The town developed around the church built here after the completion of the Tradouw Pass and was named in honour of the Barry family, who played a significant role in the economy of the Overberg between the 1820s and the late 1860s.
...is named after a former Civil Commissioner of Riversdale, AH Garcia, who in the 1860s saw the necessity for a direct route between Riversdale and the Little Karoo. After surveying a route, Garcia used convict labour to built a footpath over the mountain. Following appeals by the residents of Riversdale for a proper road, the Cape Parliament approved the construction of a pass in 1872. The route was surveyed the following year by Thomas Bain, and convicts were put to work to build the pass.
Progress was slow, however, and it was not until 31 December 1877 that the pass was opened to traffic. A tollhouse was built at the summit of the pass, and tolls were collected until the end of 1918. The tollhouse, a national monument, now serves as a starting point of two hiking trails traversing the Langeberg Mountains. Dominating the scenery to the west of the pass is the well-known peak, Sleeping Beauty, the outline of which resembles a sleeping woman.
The pleasant town of Riversdale was established on the farm Doornkraal in 1838 as an agricultural centre for the surrounding farms. It was named after Harry Rivers, Commissioner and Resident Magistrate of Swellendam from 1834 to 1841. Art-lovers should be sure to visit the Julius Gordon Africana Centre in Versveld House, a magnificent residence built in the Georgian style.
The centre houses a fine collection of South African paintings, including the second-largest collection of paintings by Thomas Bowler, as well as works by Jan Volschenk, Gregoire Boonzaaier, Pieter Wenning and Irma Stern. Among the collection of antiques are stinkwood chairs, old clocks, china and a horse-drawn hearse.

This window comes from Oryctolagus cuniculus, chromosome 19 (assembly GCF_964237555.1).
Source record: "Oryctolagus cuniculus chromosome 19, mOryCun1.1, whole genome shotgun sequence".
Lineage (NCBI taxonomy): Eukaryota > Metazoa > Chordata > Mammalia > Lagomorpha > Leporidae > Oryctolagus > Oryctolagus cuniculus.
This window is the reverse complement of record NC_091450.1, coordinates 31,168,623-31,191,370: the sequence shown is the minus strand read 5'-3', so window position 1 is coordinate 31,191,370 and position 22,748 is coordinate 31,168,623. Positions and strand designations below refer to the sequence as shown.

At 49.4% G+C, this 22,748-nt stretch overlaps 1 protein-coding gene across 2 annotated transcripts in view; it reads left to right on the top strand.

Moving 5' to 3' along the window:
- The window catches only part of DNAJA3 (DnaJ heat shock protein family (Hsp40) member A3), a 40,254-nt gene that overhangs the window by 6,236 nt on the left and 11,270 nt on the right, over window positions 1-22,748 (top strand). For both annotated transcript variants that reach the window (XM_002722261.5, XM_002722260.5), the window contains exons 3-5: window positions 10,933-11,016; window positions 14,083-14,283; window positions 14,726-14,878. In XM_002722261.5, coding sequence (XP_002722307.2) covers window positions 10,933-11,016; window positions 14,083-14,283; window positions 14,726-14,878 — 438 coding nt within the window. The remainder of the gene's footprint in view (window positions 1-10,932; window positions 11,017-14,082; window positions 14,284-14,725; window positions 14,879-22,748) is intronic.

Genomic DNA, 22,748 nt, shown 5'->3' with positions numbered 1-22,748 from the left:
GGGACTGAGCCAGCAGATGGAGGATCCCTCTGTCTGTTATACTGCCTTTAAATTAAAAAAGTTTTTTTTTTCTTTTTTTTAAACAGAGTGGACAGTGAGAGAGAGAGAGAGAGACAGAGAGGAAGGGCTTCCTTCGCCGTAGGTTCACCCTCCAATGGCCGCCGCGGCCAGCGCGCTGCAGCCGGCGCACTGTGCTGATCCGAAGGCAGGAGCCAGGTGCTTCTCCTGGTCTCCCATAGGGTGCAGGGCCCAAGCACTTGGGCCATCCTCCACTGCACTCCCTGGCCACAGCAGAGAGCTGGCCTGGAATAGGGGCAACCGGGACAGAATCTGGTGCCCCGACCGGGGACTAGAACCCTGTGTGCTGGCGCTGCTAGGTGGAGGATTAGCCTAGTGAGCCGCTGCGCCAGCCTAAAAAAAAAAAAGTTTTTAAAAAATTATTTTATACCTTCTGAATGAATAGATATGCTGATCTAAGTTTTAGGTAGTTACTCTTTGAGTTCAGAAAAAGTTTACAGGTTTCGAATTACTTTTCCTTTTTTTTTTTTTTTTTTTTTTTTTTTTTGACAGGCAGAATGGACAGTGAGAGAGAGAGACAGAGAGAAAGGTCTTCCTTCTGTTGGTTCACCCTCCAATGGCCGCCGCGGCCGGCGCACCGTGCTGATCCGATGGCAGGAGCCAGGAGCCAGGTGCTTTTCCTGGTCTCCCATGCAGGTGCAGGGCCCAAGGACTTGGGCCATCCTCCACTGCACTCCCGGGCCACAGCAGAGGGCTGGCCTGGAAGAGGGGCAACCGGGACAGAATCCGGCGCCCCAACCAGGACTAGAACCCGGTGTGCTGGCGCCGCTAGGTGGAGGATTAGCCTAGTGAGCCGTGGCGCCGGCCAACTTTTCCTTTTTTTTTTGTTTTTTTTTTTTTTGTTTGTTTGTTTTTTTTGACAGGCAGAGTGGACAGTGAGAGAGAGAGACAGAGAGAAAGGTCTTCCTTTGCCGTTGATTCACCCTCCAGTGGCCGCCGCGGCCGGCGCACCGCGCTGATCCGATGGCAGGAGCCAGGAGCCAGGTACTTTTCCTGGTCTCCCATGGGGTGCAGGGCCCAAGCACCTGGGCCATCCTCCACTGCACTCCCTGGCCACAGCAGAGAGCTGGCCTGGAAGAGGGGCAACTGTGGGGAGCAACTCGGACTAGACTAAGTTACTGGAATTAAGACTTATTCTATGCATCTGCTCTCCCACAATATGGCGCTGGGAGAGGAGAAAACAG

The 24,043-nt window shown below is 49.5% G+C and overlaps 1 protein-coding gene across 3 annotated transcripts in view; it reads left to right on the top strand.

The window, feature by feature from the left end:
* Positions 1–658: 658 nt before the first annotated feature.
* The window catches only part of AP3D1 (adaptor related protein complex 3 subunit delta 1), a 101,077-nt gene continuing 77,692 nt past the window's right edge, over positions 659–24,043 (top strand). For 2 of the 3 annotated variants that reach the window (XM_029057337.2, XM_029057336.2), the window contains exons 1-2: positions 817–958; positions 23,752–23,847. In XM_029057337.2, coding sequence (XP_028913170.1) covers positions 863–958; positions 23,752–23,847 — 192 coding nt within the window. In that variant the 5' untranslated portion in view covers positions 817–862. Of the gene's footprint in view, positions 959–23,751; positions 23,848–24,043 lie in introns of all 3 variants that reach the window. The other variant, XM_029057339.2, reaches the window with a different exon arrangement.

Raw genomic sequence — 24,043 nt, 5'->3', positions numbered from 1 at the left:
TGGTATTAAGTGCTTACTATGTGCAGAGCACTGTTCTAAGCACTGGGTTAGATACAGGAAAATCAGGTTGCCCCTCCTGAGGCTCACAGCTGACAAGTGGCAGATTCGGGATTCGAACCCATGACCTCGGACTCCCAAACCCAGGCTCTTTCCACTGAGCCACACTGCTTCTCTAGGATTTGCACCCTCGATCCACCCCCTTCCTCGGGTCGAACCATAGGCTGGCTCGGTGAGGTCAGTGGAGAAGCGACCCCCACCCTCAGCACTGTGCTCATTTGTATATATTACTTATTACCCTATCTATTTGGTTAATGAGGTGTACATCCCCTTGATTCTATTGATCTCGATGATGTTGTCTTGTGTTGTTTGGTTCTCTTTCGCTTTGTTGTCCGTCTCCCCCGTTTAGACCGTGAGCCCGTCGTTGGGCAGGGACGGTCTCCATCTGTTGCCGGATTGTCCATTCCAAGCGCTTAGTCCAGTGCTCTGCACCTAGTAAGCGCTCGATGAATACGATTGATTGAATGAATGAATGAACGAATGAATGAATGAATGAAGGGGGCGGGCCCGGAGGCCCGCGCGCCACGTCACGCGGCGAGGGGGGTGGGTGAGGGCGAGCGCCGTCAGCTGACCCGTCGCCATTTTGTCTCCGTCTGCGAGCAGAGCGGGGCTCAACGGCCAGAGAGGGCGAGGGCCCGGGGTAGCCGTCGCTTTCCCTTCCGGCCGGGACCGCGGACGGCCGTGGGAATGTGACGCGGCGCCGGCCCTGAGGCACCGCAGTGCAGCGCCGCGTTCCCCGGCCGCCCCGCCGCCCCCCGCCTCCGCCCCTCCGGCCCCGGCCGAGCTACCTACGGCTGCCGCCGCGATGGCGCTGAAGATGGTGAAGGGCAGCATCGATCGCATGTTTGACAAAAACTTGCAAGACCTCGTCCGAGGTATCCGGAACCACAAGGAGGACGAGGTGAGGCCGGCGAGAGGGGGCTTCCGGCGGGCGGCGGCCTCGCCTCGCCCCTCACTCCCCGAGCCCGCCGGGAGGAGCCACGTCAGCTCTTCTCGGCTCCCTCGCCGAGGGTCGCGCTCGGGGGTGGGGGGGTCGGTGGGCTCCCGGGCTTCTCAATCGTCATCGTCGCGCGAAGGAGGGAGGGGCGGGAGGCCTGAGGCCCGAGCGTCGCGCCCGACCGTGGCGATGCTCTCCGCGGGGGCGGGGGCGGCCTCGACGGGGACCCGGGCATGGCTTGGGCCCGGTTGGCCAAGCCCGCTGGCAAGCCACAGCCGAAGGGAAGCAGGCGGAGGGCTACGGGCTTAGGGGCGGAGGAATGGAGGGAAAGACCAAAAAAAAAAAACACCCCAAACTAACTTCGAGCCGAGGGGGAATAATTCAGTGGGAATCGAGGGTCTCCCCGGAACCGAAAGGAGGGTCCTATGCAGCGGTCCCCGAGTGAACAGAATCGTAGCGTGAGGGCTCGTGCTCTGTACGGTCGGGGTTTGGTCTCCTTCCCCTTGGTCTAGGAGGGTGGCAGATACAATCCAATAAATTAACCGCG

Other attractions are Jurisch Park, which includes a section for exotic plants, and the indigenous Van Riebeeck Park, noted for its variety of aloes. Among the town's historic buildings are St Matthew's Church (1856) and the Old Prison (1859).
Established on the banks of the Duivenhoks River below the Langeberg, Heidelberg is the centre for the surrounding wheat and sheep farms. The town developed around a church established in 1855 to serve the farming community living in the area between Swellendam and Riversdale, and was named after the German city where the catechisms were originally drawn up.
Grootvatersbosch Nature Reserve
22 km northwest of Heidelberg, covers some 250 ha of magnificent indigenous forest of yellowwood, stinkwood and red alder. Visitors can explore the reserve along a network of trails ranging in length from 2 km to 10 km. The Grootvadersbosch forest is the largest tract of indigenous forest west of Knysna.
Noteworthy among the nearly 200 bird species recorded in the reserve to date are the Knysna woodpecker, Narina trogon, forest buzzard and Victorin's warbler. The forest offers excellent birding opportunities, and a canopy-level bird hide is a delight to birders.
Bontebok National Park
This small but delightful national park was proclaimed in 1961 to save the bontebok (Damaliscus dorcas dorcas), a species restricted to the coastal plains of the southwestern Cape, from extinction. The park was originally established in the Bredasdorp area in 1931, with a nucleus of only 17 animals. However, it proved to be too small and unsuitable, necessitating a move to a larger site.
The population grew rapidly in the new park (which has a carrying capacity of around 200 bontebok), and so animals have had to be moved to other nature reserves and private land. Today, the total population stands at between 2 000 and 3 000. In addition to bontebok, visitors can also see red hartebeest, Cape mountain zebra, springbok, grey rhebok, grey duiker, steenbok and Cape grysbok.
Among the over 190 bird species found here are Stanley's bustard, blue crane and Cape sugarbird. Picnic facilities are available for South African holiday guests or day visitors on the banks of the Breede River and swimming is possible in the river in the vicinity of the rest camp. There are two short circular trails, starting and ending at the rest camp.